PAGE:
Stability and Control of Nonlinear Systems
Nowadays, many engineering systems like machines and load bearing structures are operated in the nonlinear regime, which may result in catastrophic failure due to a loss of stability, unwanted large deformations or a snapping into an unwanted operating regime. In order to ensure their proper functionality in the nonlinear regime, these phenomena must be avoided at all times. Therefore, we are conducting research concerned with fundamental aspects of nonlinear stability theory, but also with the translation of theoretical results into practical problems in the field of structural stability.
The analysis of the stability of solutions of nonlinear dynamical mechatronic systems and their sensitivity with respect to disturbances and uncertainties is one of the main research topics the Research Group is active in. By means of nonlinear stability theory, we can conclude on the post-critical behaviour of the mechatronic system. By reducing the dynamical system to its active modes and applying normal form theory, new solution types and their stability can be determined. This method applies to static problems, like beams, plates and shells under compression, and also to dynamical systems, like periodically forced or self-excited structures. For symmetrical or optimised structures, multiple values usually occur at the stability boundaries, causing rather complicated postcritical solution scenarios and even chaotic behaviour; to treat such systems, we apply equivariant bifurcation theory. Another important topic is dimension reduction. For realistic models, the degrees of freedom can be very large, prohibiting e.g. the design of control strategies. To overcome these difficulties, we use dimension reduction, with which the dynamics is reduced to the governing modes and reliable small-scale models can be constructed, which render the system treatable and the methods of nonlinear stability theory applicable.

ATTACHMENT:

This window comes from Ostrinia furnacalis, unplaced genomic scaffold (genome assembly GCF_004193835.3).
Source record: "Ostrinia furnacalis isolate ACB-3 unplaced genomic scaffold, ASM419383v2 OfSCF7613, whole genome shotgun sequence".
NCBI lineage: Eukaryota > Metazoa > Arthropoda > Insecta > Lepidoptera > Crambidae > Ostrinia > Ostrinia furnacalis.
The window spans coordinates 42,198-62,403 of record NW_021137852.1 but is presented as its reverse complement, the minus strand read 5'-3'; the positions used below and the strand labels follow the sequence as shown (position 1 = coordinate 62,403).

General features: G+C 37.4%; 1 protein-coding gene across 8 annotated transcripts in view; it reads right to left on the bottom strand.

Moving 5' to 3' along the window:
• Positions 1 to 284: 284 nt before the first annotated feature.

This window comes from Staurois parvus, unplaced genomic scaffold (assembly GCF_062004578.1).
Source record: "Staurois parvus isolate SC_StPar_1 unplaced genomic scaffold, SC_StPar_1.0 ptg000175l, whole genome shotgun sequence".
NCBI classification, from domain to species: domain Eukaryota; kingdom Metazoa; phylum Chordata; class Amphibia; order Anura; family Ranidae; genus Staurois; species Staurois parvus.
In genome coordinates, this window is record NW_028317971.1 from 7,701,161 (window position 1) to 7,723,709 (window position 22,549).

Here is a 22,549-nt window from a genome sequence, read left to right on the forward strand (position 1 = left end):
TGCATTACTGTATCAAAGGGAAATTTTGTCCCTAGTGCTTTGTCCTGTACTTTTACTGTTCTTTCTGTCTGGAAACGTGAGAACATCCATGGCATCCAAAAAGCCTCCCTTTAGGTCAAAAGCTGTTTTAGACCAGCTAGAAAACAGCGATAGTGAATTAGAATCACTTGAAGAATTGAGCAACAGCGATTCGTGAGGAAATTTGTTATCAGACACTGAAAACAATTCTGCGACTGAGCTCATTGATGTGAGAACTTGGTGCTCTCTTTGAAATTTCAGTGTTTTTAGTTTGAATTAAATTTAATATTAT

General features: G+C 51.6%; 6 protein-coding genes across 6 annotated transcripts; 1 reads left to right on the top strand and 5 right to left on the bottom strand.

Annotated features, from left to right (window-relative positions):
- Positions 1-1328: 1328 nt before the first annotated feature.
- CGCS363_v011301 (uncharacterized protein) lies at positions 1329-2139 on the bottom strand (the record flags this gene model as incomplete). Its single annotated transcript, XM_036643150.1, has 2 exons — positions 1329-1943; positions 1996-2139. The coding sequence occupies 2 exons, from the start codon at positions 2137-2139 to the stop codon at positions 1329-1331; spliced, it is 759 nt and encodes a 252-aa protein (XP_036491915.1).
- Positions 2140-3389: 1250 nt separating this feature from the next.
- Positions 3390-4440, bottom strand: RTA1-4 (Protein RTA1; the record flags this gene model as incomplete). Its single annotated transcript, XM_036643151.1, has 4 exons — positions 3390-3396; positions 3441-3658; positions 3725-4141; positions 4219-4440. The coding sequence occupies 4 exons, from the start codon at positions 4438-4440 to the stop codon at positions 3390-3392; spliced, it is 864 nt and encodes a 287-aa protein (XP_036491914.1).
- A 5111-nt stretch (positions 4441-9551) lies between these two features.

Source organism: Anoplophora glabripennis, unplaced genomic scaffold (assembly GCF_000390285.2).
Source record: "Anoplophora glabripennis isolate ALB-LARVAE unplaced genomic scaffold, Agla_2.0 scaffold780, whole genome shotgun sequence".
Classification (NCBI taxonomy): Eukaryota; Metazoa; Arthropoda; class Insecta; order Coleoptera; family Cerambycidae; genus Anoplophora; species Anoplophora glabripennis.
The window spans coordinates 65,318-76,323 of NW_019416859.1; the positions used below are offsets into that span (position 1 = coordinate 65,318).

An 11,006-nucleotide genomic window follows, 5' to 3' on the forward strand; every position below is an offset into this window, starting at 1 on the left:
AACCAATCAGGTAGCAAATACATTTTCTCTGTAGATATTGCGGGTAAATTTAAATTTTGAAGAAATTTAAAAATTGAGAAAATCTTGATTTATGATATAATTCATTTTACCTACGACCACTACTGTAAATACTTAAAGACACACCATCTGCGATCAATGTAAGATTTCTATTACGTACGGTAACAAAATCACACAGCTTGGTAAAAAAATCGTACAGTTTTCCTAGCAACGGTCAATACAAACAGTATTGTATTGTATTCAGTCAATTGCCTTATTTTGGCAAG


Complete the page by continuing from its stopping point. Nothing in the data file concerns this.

Structural Stability and Control
We also consider the translation of theoretical results on stability and control of nonlinear systems towards the practically important field of structural stability and control; in particular, concerning systems of structural mechanics such as rods, plates and shells. Our main emphasis here is on the study and analysis of buckling problems and on the post-buckling behaviour of these structures as well as on periodically forced or self-excited structures. Our research enables the stabilisation of these structures in the post-buckling regime, the control of their nonlinear vibrations, and the active destabilisation for the sake of e.g. producing high strokes, which would not be possible otherwise. Our results can be applied to many practical engineering problems, which range from the study of fluid conveying tube motion stability to the simulation of self-excited vibrations in transmission belts or rotating structures, to optimal control of tethered satellites and to stabilization of vehicles.